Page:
Try hmm to see other options. Now go have a long lunch while the fan on your computer whirs.


Note: There are several components that get built by the gumstix make target which can be built and cleaned individually during development. See the files in device/gumstix/common/ for details.

The systemtarball target builds a rootfile system tarball that is mounted as a read-only ext4 filesystem from the second partition of your bootable microSD card. The userdatatarball target builds a tarball that should be uncompressed onto the fourth partition of your microSD card as a writable area for the OS and can include any application data, photos, and other media.

The build output can be found in the out directory; to start fresh you could delete this whole directory or type m clobber. After a successful build, you should find a system.tar.bz2 and a userdata.tar.bz2 in out/target/product/<pepper|overo>.

We also have targets to build the files needed to boot and run our Gumstix system:

$ m -j8 uboot linux sgx

This should build the MLO and u-boot.img bootloaders from the uboot repository as well as a Linux uImage file from the kernel repository. Binaries for the SGX hardware graphical accelerator are built from the device/ti/sgx respository. The kernel and SGX builds are done in-tree as SGX can't be built out of tree but the build output is copied to the out/target/product/<pepper|overo>/boot directory. These targets can be cleaned too: clean-uboot, clean-kernel, clean-sgx.

SGX includes both kernel modules and userspace libraries so depend both on the kernel and the systemtarball. If the kernel is updated, remember to rebuild SGX. If you rebuild SGX, remember to rebuild the systemtarball to repackage the updated libraries.


6. Make a Bootable SD Card

In the build output directory out/target/product/<pepper|overo>, you will find these files necessary to build a bootable microSD card.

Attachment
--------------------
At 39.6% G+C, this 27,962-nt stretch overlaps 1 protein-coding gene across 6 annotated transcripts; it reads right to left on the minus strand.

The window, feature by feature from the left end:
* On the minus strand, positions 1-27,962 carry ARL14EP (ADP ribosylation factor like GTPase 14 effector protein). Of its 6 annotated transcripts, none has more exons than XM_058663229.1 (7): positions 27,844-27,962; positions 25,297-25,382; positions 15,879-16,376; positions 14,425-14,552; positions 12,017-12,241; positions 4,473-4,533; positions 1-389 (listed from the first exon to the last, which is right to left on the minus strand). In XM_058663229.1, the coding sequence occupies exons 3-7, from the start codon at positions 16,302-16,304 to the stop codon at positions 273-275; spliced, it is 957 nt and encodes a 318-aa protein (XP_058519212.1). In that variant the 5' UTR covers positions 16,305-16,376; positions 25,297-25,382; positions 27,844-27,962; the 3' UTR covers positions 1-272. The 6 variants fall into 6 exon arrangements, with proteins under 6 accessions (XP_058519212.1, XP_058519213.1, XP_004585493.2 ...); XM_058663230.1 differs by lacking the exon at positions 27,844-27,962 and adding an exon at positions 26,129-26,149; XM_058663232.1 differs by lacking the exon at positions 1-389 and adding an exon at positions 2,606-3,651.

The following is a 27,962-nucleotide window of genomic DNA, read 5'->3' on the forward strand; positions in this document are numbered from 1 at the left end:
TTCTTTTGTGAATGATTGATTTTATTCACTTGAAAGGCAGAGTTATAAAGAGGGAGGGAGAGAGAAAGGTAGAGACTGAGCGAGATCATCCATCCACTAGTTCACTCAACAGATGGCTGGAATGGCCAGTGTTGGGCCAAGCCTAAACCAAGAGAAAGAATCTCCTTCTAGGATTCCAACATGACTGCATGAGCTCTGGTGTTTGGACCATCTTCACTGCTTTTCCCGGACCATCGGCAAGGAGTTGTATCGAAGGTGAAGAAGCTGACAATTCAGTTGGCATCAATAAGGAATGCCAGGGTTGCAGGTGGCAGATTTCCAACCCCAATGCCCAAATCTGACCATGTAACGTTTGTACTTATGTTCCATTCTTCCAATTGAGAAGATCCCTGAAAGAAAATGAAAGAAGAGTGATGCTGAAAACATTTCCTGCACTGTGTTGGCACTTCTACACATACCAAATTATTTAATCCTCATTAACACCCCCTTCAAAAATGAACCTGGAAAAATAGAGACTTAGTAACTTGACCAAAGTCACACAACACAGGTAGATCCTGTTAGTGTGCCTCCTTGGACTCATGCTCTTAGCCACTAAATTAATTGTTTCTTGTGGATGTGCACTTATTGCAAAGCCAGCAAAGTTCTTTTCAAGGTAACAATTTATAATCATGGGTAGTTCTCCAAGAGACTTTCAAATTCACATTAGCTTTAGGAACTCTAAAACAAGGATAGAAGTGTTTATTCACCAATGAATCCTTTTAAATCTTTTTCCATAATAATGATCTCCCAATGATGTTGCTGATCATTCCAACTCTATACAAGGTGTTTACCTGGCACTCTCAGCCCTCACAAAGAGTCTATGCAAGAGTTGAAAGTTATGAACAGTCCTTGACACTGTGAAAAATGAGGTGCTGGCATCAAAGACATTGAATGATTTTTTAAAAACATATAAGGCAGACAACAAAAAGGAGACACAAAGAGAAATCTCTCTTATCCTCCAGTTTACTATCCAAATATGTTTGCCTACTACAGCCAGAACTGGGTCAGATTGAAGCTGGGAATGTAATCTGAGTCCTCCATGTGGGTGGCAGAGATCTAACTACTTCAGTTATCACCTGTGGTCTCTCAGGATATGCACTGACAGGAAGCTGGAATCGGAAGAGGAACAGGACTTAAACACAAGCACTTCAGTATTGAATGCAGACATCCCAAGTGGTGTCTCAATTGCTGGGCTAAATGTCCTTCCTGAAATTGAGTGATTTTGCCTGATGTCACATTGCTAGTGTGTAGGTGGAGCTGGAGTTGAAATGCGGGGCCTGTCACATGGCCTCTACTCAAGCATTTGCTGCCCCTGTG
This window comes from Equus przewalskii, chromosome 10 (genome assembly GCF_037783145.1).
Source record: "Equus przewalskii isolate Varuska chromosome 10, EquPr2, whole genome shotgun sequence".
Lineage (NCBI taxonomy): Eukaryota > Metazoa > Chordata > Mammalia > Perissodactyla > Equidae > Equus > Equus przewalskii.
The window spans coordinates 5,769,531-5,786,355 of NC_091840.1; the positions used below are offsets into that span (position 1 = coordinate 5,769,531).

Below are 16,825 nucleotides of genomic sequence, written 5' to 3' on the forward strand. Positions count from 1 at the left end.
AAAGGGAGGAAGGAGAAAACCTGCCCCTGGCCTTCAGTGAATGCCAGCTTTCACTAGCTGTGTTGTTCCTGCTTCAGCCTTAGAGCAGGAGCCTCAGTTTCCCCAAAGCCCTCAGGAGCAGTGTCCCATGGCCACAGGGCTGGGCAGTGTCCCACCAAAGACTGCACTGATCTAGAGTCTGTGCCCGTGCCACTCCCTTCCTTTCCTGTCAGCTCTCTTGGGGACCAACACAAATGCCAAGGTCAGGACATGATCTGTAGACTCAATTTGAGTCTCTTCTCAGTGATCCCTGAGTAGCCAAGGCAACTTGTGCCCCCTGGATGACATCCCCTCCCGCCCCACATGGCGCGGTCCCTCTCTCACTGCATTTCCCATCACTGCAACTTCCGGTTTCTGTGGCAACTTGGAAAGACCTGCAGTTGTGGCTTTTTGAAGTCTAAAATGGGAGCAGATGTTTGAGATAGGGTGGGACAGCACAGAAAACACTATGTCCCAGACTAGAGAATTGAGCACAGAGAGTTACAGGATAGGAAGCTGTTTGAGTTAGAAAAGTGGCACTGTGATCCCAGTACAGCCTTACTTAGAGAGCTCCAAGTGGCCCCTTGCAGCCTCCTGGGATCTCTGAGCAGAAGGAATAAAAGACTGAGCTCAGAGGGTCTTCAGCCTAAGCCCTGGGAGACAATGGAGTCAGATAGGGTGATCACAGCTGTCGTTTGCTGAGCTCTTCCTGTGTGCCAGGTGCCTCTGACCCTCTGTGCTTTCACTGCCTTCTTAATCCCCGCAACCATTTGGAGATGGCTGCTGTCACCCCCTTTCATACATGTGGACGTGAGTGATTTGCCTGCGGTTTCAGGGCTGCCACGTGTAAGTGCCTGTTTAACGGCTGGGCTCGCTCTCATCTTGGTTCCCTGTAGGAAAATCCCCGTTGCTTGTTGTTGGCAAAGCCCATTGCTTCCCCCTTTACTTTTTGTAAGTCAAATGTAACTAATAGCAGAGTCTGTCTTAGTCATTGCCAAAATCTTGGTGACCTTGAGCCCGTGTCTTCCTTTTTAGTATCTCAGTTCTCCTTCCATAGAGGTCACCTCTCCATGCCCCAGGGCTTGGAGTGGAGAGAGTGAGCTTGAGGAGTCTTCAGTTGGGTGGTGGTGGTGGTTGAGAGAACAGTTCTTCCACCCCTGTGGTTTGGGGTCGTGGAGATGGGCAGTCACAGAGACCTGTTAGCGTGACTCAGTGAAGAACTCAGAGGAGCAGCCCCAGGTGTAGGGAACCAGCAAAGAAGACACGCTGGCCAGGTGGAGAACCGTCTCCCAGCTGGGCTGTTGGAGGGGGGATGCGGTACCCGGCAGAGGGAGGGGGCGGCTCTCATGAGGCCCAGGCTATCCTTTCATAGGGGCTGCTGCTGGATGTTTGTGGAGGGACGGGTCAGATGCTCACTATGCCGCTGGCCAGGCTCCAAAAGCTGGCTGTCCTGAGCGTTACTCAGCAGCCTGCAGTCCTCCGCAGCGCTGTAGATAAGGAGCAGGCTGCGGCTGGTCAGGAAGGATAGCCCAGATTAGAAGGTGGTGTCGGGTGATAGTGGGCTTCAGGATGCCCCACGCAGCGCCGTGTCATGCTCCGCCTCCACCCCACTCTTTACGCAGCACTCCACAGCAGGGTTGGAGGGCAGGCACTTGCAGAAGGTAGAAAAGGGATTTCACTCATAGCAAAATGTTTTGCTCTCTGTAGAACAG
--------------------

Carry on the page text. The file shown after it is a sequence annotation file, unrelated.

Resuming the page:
./boot
├── cmdline
├── MLO
├── u-boot.img
├── uEnv.txt
├── uImage
└── uInitrd
./boot.tar.bz2 
./system.tar.bz2 
./userdata.tar.bz2 

Now that everything is built, we need to format and copy the files over to a microSD card to boot our Gumstix system. Insert a blank (or at least, with nothing you want to keep) microSD card of at least 4GB to your development machine. Use dmesg to figure out your device name.

$ sudo out/host/linux-x86/bin/mkandroidsd /dev/mmcblk0 <pepper|overo>

7. Boot Android

Once the card has been created, insert it into your Gumstix system and power on your board! An animated Android boot image should appear on the screen followed by the Android lock screen. The animated screen will show for several minutes on the first boot as the system configures itself.

If you configured your system for use with adb, hook up a USB cable to a USB OTG port on your Gumstix system and follow along with the booting process:

$ adb logcat 

8. Use Android

  • Push buttons on Pepper act similarly to the hardware buttons of other Android devices:

    Switch 2 (S2/GPIO54) is configured as the back button. Switch 3 (S3/GPIO55) is configured as the menu button.

    Additionally, power button can be added to available ECAP_IN_PWM0_OUT (Pin 8 in the 40 pin header).

  • 2 Micro USB are configured as the following:

    USB 1 (J4) is a slave. You can access Android Debug Bridge (ADB) with this. USB 2 (J5) is a host. Using a micro USB to USB OTG Host Adapter, you can attach peripherals such as keyboards and mouse.

  • Fix I2C bus messages errors:

    There will be peiriodic output to the serial console like this:

    [ 72.078553] omap_i2c omap_i2c.1: timeout waiting for bus ready
    [ 76.758463] omap_i2c omap_i2c.1: controller timed out
    

    You can fix this by adding 1.5K ohm pullup resistors from VDD_3V3C (pin 26) to I2C0_SCL (pin 33) and also to I2C0_SDA (pin 31) on the 40 pin header.

  • Install sample media files: You can download a sample media package from here.

    $ tar xaf gumstix_media_samples.tar.gz
    $ adb push gumstix_media_samples /data/media/0/
    

    Then go to Dev Tools > Media Provider > Scan.

9. Issues

Please refer to Issues page

10. Resources